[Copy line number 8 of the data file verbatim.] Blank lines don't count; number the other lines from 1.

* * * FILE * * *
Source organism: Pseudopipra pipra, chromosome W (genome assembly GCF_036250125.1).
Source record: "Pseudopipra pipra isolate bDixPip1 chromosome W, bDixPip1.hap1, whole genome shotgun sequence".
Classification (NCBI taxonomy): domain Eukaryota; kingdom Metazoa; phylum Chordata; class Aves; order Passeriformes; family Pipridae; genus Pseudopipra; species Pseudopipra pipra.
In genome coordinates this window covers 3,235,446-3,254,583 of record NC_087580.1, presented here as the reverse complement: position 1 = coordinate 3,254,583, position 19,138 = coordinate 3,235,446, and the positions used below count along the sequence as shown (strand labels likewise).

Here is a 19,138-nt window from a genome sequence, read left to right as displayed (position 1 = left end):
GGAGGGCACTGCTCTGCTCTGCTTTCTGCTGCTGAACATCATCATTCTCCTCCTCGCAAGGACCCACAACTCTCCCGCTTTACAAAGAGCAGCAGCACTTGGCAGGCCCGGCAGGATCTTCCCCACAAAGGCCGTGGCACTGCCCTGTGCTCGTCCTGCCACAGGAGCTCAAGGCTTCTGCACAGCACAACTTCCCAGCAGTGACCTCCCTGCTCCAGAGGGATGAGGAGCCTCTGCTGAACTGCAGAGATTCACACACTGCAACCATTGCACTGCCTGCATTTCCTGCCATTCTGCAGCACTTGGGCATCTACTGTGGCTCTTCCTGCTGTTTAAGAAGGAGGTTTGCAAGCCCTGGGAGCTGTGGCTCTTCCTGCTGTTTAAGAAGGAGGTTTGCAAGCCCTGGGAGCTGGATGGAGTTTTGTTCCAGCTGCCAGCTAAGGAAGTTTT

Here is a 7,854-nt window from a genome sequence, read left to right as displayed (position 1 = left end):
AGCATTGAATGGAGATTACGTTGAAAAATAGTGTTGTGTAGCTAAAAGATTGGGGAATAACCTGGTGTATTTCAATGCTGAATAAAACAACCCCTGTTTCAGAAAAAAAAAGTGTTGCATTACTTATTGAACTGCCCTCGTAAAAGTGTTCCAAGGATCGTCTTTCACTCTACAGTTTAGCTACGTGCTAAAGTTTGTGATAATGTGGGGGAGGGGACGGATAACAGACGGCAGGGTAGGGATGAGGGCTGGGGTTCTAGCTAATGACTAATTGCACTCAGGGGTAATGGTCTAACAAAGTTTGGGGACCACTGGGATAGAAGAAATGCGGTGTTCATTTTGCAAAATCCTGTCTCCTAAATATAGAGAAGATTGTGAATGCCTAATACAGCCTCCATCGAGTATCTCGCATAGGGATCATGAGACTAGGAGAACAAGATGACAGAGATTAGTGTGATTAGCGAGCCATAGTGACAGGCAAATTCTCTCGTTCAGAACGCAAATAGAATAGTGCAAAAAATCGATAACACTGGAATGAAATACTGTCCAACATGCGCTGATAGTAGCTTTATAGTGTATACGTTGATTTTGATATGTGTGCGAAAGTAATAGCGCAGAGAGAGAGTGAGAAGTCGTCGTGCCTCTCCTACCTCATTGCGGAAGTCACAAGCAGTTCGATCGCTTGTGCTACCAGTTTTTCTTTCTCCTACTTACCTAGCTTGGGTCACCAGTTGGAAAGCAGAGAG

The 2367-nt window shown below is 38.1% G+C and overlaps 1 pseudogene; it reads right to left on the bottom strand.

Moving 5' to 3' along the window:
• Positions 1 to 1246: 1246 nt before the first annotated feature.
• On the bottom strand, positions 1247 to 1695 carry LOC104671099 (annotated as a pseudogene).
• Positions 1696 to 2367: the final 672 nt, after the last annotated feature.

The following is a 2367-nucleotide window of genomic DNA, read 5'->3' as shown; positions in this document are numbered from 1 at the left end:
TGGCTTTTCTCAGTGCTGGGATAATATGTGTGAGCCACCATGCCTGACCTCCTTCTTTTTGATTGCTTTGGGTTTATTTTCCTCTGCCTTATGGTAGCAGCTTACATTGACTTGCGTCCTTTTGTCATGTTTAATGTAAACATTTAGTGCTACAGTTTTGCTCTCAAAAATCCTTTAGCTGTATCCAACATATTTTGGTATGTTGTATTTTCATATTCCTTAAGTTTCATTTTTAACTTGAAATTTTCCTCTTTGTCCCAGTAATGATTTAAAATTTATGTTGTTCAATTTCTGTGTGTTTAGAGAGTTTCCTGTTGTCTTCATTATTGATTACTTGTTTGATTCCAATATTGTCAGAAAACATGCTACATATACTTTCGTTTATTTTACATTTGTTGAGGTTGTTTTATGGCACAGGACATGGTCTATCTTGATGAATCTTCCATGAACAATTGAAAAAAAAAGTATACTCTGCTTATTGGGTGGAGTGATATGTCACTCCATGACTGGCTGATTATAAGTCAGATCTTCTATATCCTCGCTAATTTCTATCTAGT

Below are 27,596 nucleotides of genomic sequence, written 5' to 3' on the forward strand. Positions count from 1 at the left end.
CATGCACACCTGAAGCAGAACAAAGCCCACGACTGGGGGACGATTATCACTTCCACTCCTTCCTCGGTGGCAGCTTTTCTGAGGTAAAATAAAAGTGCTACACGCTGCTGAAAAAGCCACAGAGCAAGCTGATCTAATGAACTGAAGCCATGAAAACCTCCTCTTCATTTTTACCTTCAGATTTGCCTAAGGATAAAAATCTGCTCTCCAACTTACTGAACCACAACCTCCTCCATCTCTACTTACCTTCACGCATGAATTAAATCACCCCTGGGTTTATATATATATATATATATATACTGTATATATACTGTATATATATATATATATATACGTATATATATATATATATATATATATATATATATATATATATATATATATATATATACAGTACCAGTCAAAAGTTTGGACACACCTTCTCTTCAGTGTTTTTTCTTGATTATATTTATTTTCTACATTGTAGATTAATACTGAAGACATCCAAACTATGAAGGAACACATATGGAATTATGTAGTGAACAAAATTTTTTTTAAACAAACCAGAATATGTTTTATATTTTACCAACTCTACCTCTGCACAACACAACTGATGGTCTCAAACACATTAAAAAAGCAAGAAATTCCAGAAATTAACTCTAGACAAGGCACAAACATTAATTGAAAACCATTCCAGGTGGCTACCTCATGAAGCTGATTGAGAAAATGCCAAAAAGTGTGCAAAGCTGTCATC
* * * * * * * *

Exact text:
AGCATTGAATGGAGATTACGTTGAAAAATAGTGTTGTGTAGCTAAAAGATTGGGGAATAACCTGGTGTATTTCAATGCTGAATAAAACAACCCCTGTTTCAGAAAAAAAAAGTGTTGCATTACTTATTGAACTGCCCTCGTAAAAGTGTTCCAAGGATCGTCTTTCACTCTACAGTTTAGCTACGTGCTAAAGTTTGTGATAATGTGGGGGAGGGGACGGATAACAGACGGCAGGGTAGGGATGAGGGCTGGGGTTCTAGCTAATGACTAATTGCACTCAGGGGTAATGGTCTAACAAAGTTTGGGGACCACTGGGATAGAAGAAATGCGGTGTTCATTTTGCAAAATCCTGTCTCCTAAATATAGAGAAGATTGTGAATGCCTAATACAGCCTCCATCGAGTATCTCGCATAGGGATCATGAGACTAGGAGAACAAGATGACAGAGATTAGTGTGATTAGCGAGCCATAGTGACAGGCAAATTCTCTCGTTCAGAACGCAAATAGAATAGTGCAAAAAATCGATAACACTGGAATGAAATACTGTCCAACATGCGCTGATAGTAGCTTTATAGTGTATACGTTGATTTTGATATGTGTGCGAAAGTAATAGCGCAGAGAGAGAGTGAGAAGTCGTCGTGCCTCTCCTACCTCATTGCGGAAGTCACAAGCAGTTCGATCGCTTGTGCTACCAGTTTTTCTTTCTCCTACTTACCTAGCTTGGGTCACCAGTTGGAAAGCAGAGAG